During the second half of 2008, Diamonds Direct, a retail store in Charlotte, N.C., opened two new locations—in Raleigh, N.C., and Birmingham, Ala.—as part of an ambitious campaign to capitalize on secondary markets that are home to universities or capitols. The timing, as most people know by now, was not ideal.
“It was right before the world collapsed,” says Itay Berger, president. (He co-owns Diamonds Direct with Alon Arabov, an Israeli diamantaire who is the majority shareholder.)
Against all odds, however, the retailer weathered the financial crisis with surprising aplomb. “In recession, our concept does even better,” Berger says, “because guys who could afford Tiffany are more careful.”
The tactic that has distinguished Diamonds Direct since the company opened its Charlotte store in 1995 is straightforward: Present clients with a vast array of competitively priced diamonds—sourced directly from India, Israel, and Belgium, as its name implies—backed by superior customer service befitting a destination store, and they will come.
“We believe in inventory,” Berger says. “That’s the name of the game. Offer a selection of 10 1-caraters. But the concept is not price; it’s the experience. Our No. 1 vehicle for growth is referral.”
Today, Diamonds Direct operates five stores, each averaging about $20 million in annual sales. In addition to the Charlotte, Raleigh, and Birmingham locations, the company opened stores in Richmond, Va., and Austin, Texas, in 2012, says Berger, who lives with his family in Israel for a good portion of the year.
“It’s kind of half and half,” he says. “I travel between the stores, either starting at headquarters in Charlotte or finishing up there.”
This month and next, Berger will be stateside, as he oversees operations during the all-important fourth quarter.
“We’re manufacturing and stocking and buying for a good season,” he says. “We’re manufacturing plenty of basic diamond jewelry—diamond studs, pendants, hoop earrings—and we are heavy on fancy yellow diamonds. Another item we continue flash-manufacturing is bangles in more fashionable styles, like rose gold and stackables.”
With bridal representing about 75 percent of the Diamonds Direct business—the designer bridal selection includes such names as Jack Kelege, Tacori, and Verragio—the holidays are synonymous with proposal season. This year, Berger expects the trendiest pieces to reflect a mix of old and new.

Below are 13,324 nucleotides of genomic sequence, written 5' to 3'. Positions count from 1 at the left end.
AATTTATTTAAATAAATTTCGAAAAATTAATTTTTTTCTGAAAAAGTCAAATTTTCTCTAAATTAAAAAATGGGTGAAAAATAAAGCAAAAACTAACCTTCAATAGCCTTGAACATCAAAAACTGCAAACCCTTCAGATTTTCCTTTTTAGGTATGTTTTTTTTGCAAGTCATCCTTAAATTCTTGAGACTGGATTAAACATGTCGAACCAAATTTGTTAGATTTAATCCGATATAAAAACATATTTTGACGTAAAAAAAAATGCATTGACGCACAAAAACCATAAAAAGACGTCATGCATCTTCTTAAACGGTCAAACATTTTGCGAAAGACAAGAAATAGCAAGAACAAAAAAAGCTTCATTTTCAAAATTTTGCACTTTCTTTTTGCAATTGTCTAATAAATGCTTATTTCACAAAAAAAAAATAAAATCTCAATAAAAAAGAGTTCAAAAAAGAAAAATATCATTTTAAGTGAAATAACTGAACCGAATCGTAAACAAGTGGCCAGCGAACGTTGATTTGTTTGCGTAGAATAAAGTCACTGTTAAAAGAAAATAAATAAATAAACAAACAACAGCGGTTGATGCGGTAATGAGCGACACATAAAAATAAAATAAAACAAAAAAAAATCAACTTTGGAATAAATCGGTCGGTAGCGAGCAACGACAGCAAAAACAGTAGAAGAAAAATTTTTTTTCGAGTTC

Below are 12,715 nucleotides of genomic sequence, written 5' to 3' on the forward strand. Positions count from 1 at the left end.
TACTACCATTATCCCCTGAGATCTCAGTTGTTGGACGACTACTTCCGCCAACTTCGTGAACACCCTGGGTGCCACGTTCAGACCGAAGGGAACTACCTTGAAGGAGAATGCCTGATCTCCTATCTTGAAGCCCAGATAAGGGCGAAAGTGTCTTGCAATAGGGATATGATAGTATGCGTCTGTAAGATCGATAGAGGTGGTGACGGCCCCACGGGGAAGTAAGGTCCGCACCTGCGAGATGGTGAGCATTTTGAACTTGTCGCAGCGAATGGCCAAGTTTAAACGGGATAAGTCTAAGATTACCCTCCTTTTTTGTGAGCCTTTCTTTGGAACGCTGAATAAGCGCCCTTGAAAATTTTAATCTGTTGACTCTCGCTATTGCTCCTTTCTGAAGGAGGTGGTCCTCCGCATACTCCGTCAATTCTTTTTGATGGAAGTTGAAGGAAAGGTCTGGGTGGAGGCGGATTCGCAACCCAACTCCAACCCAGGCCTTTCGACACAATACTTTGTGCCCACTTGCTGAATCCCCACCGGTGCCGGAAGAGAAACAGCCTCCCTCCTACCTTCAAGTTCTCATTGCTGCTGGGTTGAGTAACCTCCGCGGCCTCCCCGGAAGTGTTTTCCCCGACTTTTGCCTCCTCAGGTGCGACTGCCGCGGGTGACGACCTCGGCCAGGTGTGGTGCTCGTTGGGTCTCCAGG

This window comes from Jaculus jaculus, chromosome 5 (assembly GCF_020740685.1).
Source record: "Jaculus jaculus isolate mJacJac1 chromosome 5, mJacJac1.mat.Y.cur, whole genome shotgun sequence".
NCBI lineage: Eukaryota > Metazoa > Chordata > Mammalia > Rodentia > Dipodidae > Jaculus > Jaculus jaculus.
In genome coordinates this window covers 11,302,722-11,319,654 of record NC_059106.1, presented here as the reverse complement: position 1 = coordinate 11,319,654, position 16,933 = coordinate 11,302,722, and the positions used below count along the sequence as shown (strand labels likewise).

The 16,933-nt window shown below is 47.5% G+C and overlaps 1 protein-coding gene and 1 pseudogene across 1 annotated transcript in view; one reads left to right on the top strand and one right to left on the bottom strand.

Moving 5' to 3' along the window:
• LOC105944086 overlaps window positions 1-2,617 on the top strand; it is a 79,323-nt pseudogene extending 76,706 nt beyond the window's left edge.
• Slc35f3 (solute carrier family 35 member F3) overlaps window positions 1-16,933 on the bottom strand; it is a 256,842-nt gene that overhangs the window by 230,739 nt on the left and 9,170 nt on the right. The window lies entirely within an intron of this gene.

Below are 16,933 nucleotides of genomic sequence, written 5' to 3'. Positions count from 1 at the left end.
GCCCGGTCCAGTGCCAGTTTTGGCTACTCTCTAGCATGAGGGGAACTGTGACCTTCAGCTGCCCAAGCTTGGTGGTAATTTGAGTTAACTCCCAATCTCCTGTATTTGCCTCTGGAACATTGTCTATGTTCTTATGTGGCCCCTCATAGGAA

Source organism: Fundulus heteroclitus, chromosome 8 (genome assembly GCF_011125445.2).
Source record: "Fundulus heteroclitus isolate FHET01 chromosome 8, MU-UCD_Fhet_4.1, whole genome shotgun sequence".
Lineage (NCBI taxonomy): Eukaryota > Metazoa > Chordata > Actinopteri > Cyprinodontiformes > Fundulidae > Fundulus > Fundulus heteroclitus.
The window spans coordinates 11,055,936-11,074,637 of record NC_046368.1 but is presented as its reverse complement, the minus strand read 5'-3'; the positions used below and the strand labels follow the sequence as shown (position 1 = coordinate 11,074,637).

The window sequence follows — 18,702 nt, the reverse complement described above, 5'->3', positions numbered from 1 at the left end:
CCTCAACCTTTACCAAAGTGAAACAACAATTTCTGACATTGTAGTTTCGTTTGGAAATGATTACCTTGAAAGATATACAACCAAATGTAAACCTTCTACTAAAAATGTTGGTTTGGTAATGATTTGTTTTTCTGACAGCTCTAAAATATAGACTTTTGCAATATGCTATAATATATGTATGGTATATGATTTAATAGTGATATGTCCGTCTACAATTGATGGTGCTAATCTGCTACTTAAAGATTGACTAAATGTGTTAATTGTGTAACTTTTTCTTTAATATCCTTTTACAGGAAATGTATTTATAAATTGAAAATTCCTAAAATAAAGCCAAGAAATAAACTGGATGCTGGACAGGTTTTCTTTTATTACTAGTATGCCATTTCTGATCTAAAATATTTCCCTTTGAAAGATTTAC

“The halo look is still very strong, especially in the 1 carat and under category,” he says. “In the last year, I’ve seen wide, 5 to 7 millimeter engagement rings coming back, because everything has been so thin and so delicate. And we’ve definitely increased platinum sales in the last year. Big stones also came back in a big way; the 3 to 5 carat range is having a nice increase.”
Over the holidays, Diamonds Direct ups its radio and social media budgets, hires seasonal workers to greet customers and gift-wrap purchases, and makes special financing options available to shoppers, but as Berger sees it, the hard work has already been done when the season starts.
“I believe if you do things right for a long time, even if the need for jewelry isn’t there this year, when it is there, they will think of Diamonds Direct as their first option,” Berger says. “I don’t really believe we have a customer until he buys a second time—and even then you have to work hard to earn his trust. Do it right, deliver on time, and make sure service during and after the sale is flawless.”
Not even the threat of encroaching online sales tampers Berger’s enthusiasm for the business. “If you invest in the right inventory and the right people, you will beat the Internet every day,” he says. “It’s retail, and retail is in the details. You have to listen and you have to overcome.”